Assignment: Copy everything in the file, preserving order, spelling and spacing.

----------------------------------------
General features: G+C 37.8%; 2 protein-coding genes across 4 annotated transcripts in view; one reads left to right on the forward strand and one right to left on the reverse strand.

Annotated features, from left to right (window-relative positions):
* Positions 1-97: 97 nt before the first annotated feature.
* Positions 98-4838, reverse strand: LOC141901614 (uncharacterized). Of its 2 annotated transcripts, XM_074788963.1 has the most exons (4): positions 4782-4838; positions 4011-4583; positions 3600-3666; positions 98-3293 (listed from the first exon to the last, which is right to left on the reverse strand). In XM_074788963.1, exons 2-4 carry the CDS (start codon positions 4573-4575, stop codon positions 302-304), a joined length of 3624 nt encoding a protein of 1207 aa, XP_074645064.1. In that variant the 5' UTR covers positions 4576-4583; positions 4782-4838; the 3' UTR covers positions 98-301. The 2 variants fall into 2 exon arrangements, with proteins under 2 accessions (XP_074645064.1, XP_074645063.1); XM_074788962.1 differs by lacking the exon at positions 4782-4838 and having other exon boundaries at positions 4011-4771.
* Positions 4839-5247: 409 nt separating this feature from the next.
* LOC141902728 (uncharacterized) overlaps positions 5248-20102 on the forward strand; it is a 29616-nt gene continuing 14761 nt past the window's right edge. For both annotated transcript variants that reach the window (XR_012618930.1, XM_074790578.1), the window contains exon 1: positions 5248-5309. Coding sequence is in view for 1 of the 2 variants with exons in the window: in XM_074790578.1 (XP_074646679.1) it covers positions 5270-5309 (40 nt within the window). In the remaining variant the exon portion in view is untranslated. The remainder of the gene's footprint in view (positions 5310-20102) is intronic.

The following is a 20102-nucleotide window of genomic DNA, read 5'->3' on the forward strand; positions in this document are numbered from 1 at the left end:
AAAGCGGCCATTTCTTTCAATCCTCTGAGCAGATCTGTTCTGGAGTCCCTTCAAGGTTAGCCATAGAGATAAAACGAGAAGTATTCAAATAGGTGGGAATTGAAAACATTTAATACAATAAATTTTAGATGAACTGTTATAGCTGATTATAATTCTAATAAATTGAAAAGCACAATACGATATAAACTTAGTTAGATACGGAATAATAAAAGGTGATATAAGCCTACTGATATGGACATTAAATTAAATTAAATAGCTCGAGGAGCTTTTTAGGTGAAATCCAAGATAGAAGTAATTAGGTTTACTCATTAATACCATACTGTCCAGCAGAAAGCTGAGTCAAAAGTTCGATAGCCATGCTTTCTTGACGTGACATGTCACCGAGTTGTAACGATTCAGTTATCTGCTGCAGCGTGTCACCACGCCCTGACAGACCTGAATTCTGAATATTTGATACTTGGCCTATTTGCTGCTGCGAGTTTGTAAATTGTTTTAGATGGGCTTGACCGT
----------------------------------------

General features: G+C 37.8%; 2 protein-coding genes across 4 annotated transcripts in view; one reads left to right on the forward strand and one right to left on the reverse strand.

Annotated features, from left to right (window-relative positions):
* Positions 1-97: 97 nt before the first annotated feature.
* Positions 98-4838, reverse strand: LOC141901614 (uncharacterized). Of its 2 annotated transcripts, XM_074788963.1 has the most exons (4): positions 4782-4838; positions 4011-4583; positions 3600-3666; positions 98-3293 (listed from the first exon to the last, which is right to left on the reverse strand). In XM_074788963.1, exons 2-4 carry the CDS (start codon positions 4573-4575, stop codon positions 302-304), a joined length of 3624 nt encoding a protein of 1207 aa, XP_074645064.1. In that variant the 5' UTR covers positions 4576-4583; positions 4782-4838; the 3' UTR covers positions 98-301. The 2 variants fall into 2 exon arrangements, with proteins under 2 accessions (XP_074645064.1, XP_074645063.1); XM_074788962.1 differs by lacking the exon at positions 4782-4838 and having other exon boundaries at positions 4011-4771.
* Positions 4839-5247: 409 nt separating this feature from the next.
* LOC141902728 (uncharacterized) overlaps positions 5248-20102 on the forward strand; it is a 29616-nt gene continuing 14761 nt past the window's right edge. For both annotated transcript variants that reach the window (XR_012618930.1, XM_074790578.1), the window contains exon 1: positions 5248-5309. Coding sequence is in view for 1 of the 2 variants with exons in the window: in XM_074790578.1 (XP_074646679.1) it covers positions 5270-5309 (40 nt within the window). In the remaining variant the exon portion in view is untranslated. The remainder of the gene's footprint in view (positions 5310-20102) is intronic.

The following is a 20102-nucleotide window of genomic DNA, read 5'->3' on the forward strand; positions in this document are numbered from 1 at the left end:
AAAGCGGCCATTTCTTTCAATCCTCTGAGCAGATCTGTTCTGGAGTCCCTTCAAGGTTAGCCATAGAGATAAAACGAGAAGTATTCAAATAGGTGGGAATTGAAAACATTTAATACAATAAATTTTAGATGAACTGTTATAGCTGATTATAATTCTAATAAATTGAAAAGCACAATACGATATAAACTTAGTTAGATACGGAATAATAAAAGGTGATATAAGCCTACTGATATGGACATTAAATTAAATTAAATAGCTCGAGGAGCTTTTTAGGTGAAATCCAAGATAGAAGTAATTAGGTTTACTCATTAATACCATACTGTCCAGCAGAAAGCTGAGTCAAAAGTTCGATAGCCATGCTTTCTTGACGTGACATGTCACCGAGTTGTAACGATTCAGTTATCTGCTGCAGCGTGTCACCACGCCCTGACAGACCTGAATTCTGAATATTTGATACTTGGCCTATTTGCTGCTGCGAGTTTGTAAATTGTTTTAGATGGGCTTGACCGT